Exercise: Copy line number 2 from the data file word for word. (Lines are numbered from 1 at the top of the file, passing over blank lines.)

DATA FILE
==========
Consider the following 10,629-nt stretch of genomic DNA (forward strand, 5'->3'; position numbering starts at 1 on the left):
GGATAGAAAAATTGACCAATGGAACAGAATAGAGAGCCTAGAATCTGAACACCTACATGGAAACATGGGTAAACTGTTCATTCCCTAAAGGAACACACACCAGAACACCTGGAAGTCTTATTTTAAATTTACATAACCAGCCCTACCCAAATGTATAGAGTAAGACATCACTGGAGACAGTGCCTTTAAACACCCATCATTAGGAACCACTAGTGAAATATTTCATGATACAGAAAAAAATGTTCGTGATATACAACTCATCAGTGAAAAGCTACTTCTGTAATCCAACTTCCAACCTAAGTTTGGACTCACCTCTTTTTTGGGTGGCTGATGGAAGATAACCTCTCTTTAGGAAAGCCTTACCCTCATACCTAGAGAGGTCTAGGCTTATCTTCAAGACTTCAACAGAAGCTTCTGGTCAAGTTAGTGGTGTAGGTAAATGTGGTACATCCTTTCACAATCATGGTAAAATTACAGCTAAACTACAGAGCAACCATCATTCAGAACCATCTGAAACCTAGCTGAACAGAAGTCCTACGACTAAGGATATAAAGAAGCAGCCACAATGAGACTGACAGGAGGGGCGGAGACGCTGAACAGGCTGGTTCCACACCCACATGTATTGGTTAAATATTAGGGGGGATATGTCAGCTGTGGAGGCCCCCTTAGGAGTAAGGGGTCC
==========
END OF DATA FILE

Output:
GGATAGAAAAATTGACCAATGGAACAGAATAGAGAGCCTAGAATCTGAACACCTACATGGAAACATGGGTAAACTGTTCATTCCCTAAAGGAACACACACCAGAACACCTGGAAGTCTTATTTTAAATTTACATAACCAGCCCTACCCAAATGTATAGAGTAAGACATCACTGGAGACAGTGCCTTTAAACACCCATCATTAGGAACCACTAGTGAAATATTTCATGATACAGAAAAAAATGTTCGTGATATACAACTCATCAGTGAAAAGCTACTTCTGTAATCCAACTTCCAACCTAAGTTTGGACTCACCTCTTTTTTGGGTGGCTGATGGAAGATAACCTCTCTTTAGGAAAGCCTTACCCTCATACCTAGAGAGGTCTAGGCTTATCTTCAAGACTTCAACAGAAGCTTCTGGTCAAGTTAGTGGTGTAGGTAAATGTGGTACATCCTTTCACAATCATGGTAAAATTACAGCTAAACTACAGAGCAACCATCATTCAGAACCATCTGAAACCTAGCTGAACAGAAGTCCTACGACTAAGGATATAAAGAAGCAGCCACAATGAGACTGACAGGAGGGGCGGAGACGCTGAACAGGCTGGTTCCACACCCACATGTATTGGTTAAATATTAGGGGGGATATGTCAGCTGTGGAGGCCCCCTTAGGAGTAAGGGGTCC